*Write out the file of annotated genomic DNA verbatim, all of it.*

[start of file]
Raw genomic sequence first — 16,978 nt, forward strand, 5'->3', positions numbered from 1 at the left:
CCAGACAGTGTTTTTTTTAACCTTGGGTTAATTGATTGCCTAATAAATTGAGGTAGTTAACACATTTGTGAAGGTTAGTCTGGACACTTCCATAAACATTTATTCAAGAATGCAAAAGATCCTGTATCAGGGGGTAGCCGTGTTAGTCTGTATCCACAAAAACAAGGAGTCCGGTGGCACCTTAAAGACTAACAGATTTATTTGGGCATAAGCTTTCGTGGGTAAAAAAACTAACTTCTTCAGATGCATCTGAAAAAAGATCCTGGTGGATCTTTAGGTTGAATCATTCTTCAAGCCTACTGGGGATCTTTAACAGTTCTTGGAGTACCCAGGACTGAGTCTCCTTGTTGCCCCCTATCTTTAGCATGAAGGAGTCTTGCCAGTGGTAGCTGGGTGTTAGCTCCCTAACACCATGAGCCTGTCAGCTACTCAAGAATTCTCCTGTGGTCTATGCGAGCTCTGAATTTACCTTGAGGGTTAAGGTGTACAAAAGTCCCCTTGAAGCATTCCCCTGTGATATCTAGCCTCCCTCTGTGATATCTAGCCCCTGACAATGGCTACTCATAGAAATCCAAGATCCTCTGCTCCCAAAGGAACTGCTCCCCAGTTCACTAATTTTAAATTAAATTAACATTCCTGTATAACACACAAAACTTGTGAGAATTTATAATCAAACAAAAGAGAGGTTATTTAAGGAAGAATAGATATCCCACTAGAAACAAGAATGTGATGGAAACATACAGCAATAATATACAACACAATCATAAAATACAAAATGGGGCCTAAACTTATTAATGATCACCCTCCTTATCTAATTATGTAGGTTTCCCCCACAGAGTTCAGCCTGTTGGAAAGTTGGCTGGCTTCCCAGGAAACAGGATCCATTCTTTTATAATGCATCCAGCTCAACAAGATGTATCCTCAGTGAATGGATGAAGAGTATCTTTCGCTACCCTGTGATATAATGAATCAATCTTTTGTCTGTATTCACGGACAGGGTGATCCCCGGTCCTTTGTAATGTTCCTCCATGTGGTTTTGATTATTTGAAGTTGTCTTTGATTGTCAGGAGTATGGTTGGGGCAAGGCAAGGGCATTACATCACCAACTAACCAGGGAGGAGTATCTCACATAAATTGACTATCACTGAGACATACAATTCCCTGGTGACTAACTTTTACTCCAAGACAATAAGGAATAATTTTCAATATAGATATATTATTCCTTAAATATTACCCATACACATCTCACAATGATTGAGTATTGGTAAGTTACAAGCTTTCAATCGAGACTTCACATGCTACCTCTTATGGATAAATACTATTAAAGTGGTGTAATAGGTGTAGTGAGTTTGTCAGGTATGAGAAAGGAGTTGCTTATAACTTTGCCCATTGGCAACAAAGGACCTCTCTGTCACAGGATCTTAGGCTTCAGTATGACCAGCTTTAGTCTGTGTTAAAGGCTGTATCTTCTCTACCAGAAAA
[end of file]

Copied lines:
Raw genomic sequence first — 16,978 nt, forward strand, 5'->3', positions numbered from 1 at the left:
CCAGACAGTGTTTTTTTTAACCTTGGGTTAATTGATTGCCTAATAAATTGAGGTAGTTAACACATTTGTGAAGGTTAGTCTGGACACTTCCATAAACATTTATTCAAGAATGCAAAAGATCCTGTATCAGGGGGTAGCCGTGTTAGTCTGTATCCACAAAAACAAGGAGTCCGGTGGCACCTTAAAGACTAACAGATTTATTTGGGCATAAGCTTTCGTGGGTAAAAAAACTAACTTCTTCAGATGCATCTGAAAAAAGATCCTGGTGGATCTTTAGGTTGAATCATTCTTCAAGCCTACTGGGGATCTTTAACAGTTCTTGGAGTACCCAGGACTGAGTCTCCTTGTTGCCCCCTATCTTTAGCATGAAGGAGTCTTGCCAGTGGTAGCTGGGTGTTAGCTCCCTAACACCATGAGCCTGTCAGCTACTCAAGAATTCTCCTGTGGTCTATGCGAGCTCTGAATTTACCTTGAGGGTTAAGGTGTACAAAAGTCCCCTTGAAGCATTCCCCTGTGATATCTAGCCTCCCTCTGTGATATCTAGCCCCTGACAATGGCTACTCATAGAAATCCAAGATCCTCTGCTCCCAAAGGAACTGCTCCCCAGTTCACTAATTTTAAATTAAATTAACATTCCTGTATAACACACAAAACTTGTGAGAATTTATAATCAAACAAAAGAGAGGTTATTTAAGGAAGAATAGATATCCCACTAGAAACAAGAATGTGATGGAAACATACAGCAATAATATACAACACAATCATAAAATACAAAATGGGGCCTAAACTTATTAATGATCACCCTCCTTATCTAATTATGTAGGTTTCCCCCACAGAGTTCAGCCTGTTGGAAAGTTGGCTGGCTTCCCAGGAAACAGGATCCATTCTTTTATAATGCATCCAGCTCAACAAGATGTATCCTCAGTGAATGGATGAAGAGTATCTTTCGCTACCCTGTGATATAATGAATCAATCTTTTGTCTGTATTCACGGACAGGGTGATCCCCGGTCCTTTGTAATGTTCCTCCATGTGGTTTTGATTATTTGAAGTTGTCTTTGATTGTCAGGAGTATGGTTGGGGCAAGGCAAGGGCATTACATCACCAACTAACCAGGGAGGAGTATCTCACATAAATTGACTATCACTGAGACATACAATTCCCTGGTGACTAACTTTTACTCCAAGACAATAAGGAATAATTTTCAATATAGATATATTATTCCTTAAATATTACCCATACACATCTCACAATGATTGAGTATTGGTAAGTTACAAGCTTTCAATCGAGACTTCACATGCTACCTCTTATGGATAAATACTATTAAAGTGGTGTAATAGGTGTAGTGAGTTTGTCAGGTATGAGAAAGGAGTTGCTTATAACTTTGCCCATTGGCAACAAAGGACCTCTCTGTCACAGGATCTTAGGCTTCAGTATGACCAGCTTTAGTCTGTGTTAAAGGCTGTATCTTCTCTACCAGAAAA